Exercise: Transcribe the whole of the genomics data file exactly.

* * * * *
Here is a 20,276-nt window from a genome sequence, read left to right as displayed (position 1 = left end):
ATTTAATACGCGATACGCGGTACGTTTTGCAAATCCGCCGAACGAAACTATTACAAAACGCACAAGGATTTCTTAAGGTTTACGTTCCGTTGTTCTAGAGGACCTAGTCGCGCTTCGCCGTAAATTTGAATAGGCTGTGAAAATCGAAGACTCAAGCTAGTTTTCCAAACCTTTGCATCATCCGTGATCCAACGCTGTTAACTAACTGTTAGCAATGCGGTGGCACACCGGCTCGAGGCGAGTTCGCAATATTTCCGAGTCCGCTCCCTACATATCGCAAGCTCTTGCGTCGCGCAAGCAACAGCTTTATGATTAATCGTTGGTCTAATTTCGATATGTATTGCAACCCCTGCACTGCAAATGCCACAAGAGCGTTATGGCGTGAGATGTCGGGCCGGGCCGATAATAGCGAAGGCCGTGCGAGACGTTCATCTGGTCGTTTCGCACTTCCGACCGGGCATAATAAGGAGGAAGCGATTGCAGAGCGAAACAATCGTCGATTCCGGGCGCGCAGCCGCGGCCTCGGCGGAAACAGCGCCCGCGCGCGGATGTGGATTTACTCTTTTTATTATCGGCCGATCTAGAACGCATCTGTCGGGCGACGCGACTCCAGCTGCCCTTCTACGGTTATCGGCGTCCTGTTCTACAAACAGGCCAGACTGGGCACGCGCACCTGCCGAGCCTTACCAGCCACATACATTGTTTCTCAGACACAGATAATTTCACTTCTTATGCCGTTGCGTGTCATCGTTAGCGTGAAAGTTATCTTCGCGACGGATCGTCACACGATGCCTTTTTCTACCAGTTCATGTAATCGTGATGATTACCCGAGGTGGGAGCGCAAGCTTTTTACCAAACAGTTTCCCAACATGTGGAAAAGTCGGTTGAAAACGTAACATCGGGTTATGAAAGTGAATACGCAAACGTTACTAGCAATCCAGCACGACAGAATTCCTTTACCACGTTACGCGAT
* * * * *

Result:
Here is a 20,276-nt window from a genome sequence, read left to right as displayed (position 1 = left end):
ATTTAATACGCGATACGCGGTACGTTTTGCAAATCCGCCGAACGAAACTATTACAAAACGCACAAGGATTTCTTAAGGTTTACGTTCCGTTGTTCTAGAGGACCTAGTCGCGCTTCGCCGTAAATTTGAATAGGCTGTGAAAATCGAAGACTCAAGCTAGTTTTCCAAACCTTTGCATCATCCGTGATCCAACGCTGTTAACTAACTGTTAGCAATGCGGTGGCACACCGGCTCGAGGCGAGTTCGCAATATTTCCGAGTCCGCTCCCTACATATCGCAAGCTCTTGCGTCGCGCAAGCAACAGCTTTATGATTAATCGTTGGTCTAATTTCGATATGTATTGCAACCCCTGCACTGCAAATGCCACAAGAGCGTTATGGCGTGAGATGTCGGGCCGGGCCGATAATAGCGAAGGCCGTGCGAGACGTTCATCTGGTCGTTTCGCACTTCCGACCGGGCATAATAAGGAGGAAGCGATTGCAGAGCGAAACAATCGTCGATTCCGGGCGCGCAGCCGCGGCCTCGGCGGAAACAGCGCCCGCGCGCGGATGTGGATTTACTCTTTTTATTATCGGCCGATCTAGAACGCATCTGTCGGGCGACGCGACTCCAGCTGCCCTTCTACGGTTATCGGCGTCCTGTTCTACAAACAGGCCAGACTGGGCACGCGCACCTGCCGAGCCTTACCAGCCACATACATTGTTTCTCAGACACAGATAATTTCACTTCTTATGCCGTTGCGTGTCATCGTTAGCGTGAAAGTTATCTTCGCGACGGATCGTCACACGATGCCTTTTTCTACCAGTTCATGTAATCGTGATGATTACCCGAGGTGGGAGCGCAAGCTTTTTACCAAACAGTTTCCCAACATGTGGAAAAGTCGGTTGAAAACGTAACATCGGGTTATGAAAGTGAATACGCAAACGTTACTAGCAATCCAGCACGACAGAATTCCTTTACCACGTTACGCGAT